Crumple zones on cars allow the vehicle to absorb some of the initial impact and decrease the force applied to the vehicle occupants.
The crumple zones are located toward the front and rear of a car and, as their name implies, are designed to collapse easily in the event of a collision. Thus, instead of a car coming to an abrupt stop, along with the passengers within the car, the crumple zone absorbs some of the impact force by flattening.
Crumple zones allow the car to decelerate more slowly and spread the energy of the car to other structural components of the car.
A car’s passenger compartment is built much more sturdily and does not collapse around the occupants. Instead, it redirects energy away from the driver and passengers and reduces injury.
For a stark depiction of how a crumple zone of a modern car works, see this video of a crash test between a modern car and an older car without a crumple zone.
Is Bigger A Vehicle Better Or Safer For An Accident?
Generally speaking, you are more likely to survive a car crash if you’re in a bigger vehicle than the one you’re in a collision with.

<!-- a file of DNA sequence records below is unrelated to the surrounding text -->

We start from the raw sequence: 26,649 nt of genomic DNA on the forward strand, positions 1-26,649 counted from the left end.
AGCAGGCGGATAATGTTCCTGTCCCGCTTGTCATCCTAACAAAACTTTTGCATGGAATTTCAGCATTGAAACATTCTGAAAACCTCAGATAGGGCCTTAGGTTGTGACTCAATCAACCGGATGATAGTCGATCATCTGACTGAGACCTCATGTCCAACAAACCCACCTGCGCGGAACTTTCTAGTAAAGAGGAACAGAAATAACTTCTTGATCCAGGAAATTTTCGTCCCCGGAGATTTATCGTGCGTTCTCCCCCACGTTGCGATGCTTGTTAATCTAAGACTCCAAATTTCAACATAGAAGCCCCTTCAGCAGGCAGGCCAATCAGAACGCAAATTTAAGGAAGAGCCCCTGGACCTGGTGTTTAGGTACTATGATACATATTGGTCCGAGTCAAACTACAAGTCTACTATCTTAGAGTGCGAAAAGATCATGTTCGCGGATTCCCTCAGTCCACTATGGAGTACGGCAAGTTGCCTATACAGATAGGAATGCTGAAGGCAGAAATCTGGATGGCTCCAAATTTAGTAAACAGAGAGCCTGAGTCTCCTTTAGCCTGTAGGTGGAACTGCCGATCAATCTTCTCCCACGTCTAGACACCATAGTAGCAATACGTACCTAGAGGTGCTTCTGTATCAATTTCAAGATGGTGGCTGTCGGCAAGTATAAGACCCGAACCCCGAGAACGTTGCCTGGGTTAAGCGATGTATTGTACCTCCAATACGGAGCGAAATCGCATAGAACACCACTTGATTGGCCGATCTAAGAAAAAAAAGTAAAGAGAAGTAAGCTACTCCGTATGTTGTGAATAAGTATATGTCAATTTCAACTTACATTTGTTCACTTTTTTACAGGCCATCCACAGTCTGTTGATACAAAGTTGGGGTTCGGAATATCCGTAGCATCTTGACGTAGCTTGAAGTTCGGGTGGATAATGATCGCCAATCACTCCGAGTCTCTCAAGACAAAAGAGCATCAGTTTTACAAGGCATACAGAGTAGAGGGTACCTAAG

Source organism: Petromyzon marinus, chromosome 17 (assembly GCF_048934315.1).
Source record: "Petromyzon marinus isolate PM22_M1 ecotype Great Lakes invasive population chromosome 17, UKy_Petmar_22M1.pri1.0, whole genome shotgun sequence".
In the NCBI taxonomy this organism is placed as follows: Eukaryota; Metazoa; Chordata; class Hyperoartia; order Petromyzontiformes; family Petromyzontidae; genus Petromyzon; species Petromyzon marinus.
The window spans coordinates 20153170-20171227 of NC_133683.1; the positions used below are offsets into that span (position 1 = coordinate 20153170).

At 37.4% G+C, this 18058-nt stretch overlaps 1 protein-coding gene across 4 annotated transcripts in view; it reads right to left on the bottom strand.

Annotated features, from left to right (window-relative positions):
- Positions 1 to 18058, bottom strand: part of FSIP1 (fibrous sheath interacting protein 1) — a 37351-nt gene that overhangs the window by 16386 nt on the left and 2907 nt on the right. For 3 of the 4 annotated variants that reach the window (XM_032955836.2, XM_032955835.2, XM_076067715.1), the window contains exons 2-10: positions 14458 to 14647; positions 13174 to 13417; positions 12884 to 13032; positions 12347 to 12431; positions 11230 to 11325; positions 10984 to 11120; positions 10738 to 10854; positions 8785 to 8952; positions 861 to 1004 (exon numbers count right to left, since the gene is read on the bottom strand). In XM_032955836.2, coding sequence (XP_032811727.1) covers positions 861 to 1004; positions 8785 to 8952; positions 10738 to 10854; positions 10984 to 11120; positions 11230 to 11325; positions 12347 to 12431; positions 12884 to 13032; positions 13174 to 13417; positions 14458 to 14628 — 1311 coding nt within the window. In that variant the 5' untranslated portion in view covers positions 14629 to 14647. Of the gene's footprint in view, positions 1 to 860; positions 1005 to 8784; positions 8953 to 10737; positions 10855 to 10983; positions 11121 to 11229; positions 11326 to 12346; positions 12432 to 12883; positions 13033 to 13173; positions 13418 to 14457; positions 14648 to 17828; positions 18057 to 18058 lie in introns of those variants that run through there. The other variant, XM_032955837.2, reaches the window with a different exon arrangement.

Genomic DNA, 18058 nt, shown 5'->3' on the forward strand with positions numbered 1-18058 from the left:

If you hit another vehicle traveling at the same opposite angle and speed, the larger, heavier vehicle will have a greater momentum force and, therefore, will cause more damage to the smaller, lighter vehicle. The larger, heavier vehicle may push the smaller, lighter vehicle backward and even crush the smaller vehicle. This is commonly seen in accidents between tractor-trailers and passenger vehicles, where the truck driver walks away unscathed while the passengers in the other vehicle suffer serious injuries or are killed.
According to the National Highway Traffic Safety Administration (NHTSA), an occupant of a passenger vehicle, (such as a sedan), is 3.3 times more likely to be killed in a head-on collision with a “light truck,” (which includes SUV’s, pickups, and vans). So, at least in head-on crashes, the type of vehicle plays a more significant role for occupant safety than does the vehicle’s crash test rating.